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Canadians will go to the polls on Oct. 21.- The federal election campaign is officially a go.

The 2019 Canadian federal election (formally the 43rd Canadian general election) is scheduled to take place on October 21, 2019. Parliament was dissolved by Governor General Julie Payette on September 11, 2019 on the advice of Prime Minister Justin Trudeau. The 40-day campaign will see the incumbent Liberals attempt to secure a second majority mandate, that it won in the previous election.

Two of the three major parties will contest this election under new leaders: the opposition Conservatives, led by Andrew Scheer, and the third party social democratic New Democrats under Jagmeet Singh.

The 2015 federal election resulted in a Liberal majority government headed by Justin Trudeau. The Conservatives became the Official Opposition (with Stephen Harper announcing his resignation as party leader) and the New Democrats (NDP) became the third party. While members of the Bloc Québécois and the Greens were elected to the House, both failed to achieve the required number of MPs for official party status (12). Bloc leader Gilles Duceppe announced his resignation shortly after the election, and was succeeded by Parti Québécois MNA Martine Ouellet.[2] After losing a leadership review, Ouellet announced she would step down as Bloc leader on June 11, 2018,[3] and was succeeded by Yves-François Blanchet on January 17, 2019.[4]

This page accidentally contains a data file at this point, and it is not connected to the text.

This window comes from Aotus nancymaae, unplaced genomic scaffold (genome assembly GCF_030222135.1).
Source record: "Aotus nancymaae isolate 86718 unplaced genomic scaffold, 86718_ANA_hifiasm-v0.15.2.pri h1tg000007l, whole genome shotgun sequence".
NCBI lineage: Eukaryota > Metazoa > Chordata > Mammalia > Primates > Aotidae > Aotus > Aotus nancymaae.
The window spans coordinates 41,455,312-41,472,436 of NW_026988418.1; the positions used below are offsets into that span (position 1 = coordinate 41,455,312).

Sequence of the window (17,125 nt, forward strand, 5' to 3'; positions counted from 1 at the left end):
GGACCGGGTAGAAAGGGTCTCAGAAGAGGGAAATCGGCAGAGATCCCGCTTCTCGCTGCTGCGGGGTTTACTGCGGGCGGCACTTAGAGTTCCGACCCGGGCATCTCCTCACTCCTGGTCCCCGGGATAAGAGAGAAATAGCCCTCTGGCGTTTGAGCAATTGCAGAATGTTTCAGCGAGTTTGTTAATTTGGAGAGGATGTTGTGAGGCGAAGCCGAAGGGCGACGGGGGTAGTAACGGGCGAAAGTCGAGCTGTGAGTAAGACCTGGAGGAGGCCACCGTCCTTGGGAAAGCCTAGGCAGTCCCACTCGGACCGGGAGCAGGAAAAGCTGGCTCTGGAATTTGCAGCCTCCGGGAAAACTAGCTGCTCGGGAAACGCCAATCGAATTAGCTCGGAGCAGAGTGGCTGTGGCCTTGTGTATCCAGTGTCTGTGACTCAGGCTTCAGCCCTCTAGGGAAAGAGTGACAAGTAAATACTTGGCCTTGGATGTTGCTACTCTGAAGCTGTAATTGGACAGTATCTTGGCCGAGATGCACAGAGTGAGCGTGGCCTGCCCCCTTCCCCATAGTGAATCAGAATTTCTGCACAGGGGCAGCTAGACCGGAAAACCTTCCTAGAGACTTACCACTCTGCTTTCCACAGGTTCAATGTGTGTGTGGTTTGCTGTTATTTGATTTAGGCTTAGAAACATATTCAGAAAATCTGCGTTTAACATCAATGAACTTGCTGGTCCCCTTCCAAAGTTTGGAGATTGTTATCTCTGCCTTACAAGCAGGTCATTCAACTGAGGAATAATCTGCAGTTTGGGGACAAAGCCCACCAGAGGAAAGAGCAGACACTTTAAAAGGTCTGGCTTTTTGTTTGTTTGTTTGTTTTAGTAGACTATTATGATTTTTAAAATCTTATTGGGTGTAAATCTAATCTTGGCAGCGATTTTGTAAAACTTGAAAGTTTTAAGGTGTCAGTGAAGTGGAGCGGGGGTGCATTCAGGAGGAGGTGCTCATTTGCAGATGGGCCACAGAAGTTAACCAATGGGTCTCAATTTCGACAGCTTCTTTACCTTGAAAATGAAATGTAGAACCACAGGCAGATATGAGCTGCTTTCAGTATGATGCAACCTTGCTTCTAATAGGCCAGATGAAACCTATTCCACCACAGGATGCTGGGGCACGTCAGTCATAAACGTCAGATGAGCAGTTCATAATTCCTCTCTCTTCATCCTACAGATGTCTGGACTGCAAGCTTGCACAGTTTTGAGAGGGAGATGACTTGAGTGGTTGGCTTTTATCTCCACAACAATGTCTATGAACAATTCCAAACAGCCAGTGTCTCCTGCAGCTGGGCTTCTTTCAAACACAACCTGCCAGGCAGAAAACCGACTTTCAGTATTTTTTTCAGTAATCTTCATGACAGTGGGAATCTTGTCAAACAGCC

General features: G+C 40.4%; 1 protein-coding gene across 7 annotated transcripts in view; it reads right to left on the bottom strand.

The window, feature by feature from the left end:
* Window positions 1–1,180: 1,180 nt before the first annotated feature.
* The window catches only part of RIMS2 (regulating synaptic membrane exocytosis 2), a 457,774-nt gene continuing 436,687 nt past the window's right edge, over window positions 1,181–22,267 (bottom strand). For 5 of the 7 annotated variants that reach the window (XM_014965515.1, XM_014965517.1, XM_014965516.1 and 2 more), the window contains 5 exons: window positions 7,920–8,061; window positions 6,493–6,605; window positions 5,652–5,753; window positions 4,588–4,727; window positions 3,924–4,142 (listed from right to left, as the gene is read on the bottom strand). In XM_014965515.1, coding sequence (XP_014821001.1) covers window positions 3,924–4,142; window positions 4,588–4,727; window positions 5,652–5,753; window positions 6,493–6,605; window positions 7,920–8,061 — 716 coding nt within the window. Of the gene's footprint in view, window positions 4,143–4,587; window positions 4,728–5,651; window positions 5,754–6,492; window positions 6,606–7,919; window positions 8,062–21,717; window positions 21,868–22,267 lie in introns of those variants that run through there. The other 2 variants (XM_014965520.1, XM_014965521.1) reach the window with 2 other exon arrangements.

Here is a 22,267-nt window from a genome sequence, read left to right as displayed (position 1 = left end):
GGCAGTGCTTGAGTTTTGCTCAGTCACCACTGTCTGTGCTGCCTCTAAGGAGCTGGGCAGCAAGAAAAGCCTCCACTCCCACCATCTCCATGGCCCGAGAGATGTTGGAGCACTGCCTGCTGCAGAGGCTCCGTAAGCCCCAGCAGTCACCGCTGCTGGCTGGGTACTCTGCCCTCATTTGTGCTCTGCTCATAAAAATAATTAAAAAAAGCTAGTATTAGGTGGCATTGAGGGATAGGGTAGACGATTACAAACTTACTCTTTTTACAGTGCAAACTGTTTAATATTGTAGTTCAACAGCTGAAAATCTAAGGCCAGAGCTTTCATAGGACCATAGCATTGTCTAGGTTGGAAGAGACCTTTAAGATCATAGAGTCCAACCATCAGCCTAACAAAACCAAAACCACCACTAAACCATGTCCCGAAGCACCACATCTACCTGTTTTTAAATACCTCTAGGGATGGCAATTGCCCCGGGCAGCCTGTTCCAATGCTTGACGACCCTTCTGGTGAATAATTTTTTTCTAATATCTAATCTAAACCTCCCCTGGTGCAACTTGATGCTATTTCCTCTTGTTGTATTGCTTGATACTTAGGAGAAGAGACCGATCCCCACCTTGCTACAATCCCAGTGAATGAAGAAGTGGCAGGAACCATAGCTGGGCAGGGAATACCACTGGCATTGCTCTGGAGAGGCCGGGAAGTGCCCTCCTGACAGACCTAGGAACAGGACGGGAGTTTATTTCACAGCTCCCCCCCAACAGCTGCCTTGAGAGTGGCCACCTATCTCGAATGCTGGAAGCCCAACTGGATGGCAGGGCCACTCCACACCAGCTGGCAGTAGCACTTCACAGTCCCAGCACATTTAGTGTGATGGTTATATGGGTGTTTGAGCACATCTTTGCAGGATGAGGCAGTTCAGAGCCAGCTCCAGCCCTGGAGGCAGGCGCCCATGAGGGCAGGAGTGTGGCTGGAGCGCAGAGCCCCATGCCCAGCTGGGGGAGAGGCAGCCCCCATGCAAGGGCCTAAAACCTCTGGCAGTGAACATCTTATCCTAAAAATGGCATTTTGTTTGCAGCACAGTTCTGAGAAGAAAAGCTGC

Due to Tom Mulcair gaining only 48% of the vote at the NDP's April 2016 leadership review, the party held a leadership election on October 1, 2017, electing Ontario MPP and the former Deputy Leader of the Ontario New Democratic Party Jagmeet Singh as his successor.[5][6]

Bill C-44 was passed in 2017 and assigned responsibility to the Parliamentary Budget Office to review party platforms for future elections, with the 2019 election the first subjected to this review.[7] The Parliamentary Budget Office has a $500,000 budget for costing party platforms for this election, but will only review a party platform at the request of the party that authored it.[7] It will also conduct confidential assessments of independent and party platform proposals preceding the election campaign.[7] The service will also be available to members of parliament representing a party that does not have official party status in the House of Commons, such as Elizabeth May.

Electoral reform
Main article: Canadian House of Commons Special Committee on Electoral Reform

In June 2015, Justin Trudeau pledged to reform the electoral system if elected, saying, "We are committed to ensuring that 2015 is the last election held under first-past-the-post."[8][9] As the Liberals,[10] New Democrats, Bloc, and Greens were all in favour of reform, it was seen as possible that a different voting system could be in place by the next federal election.[11]

A Special Committee on Electoral Reform was formed with representatives from all five parties in the House. The committee's report, Strengthening Democracy in Canada: Principles, Process and Public Engagement for Electoral Reform, was presented in December 2016 and recommended a proportional electoral system be introduced following a national referendum. The majority of the all-party committee recommended "that the government should, as it develops a new electoral system ... [seek to] minimize the level of distortion between the popular will of the electorate and the resultant seat allocations in Parliament."[12][13]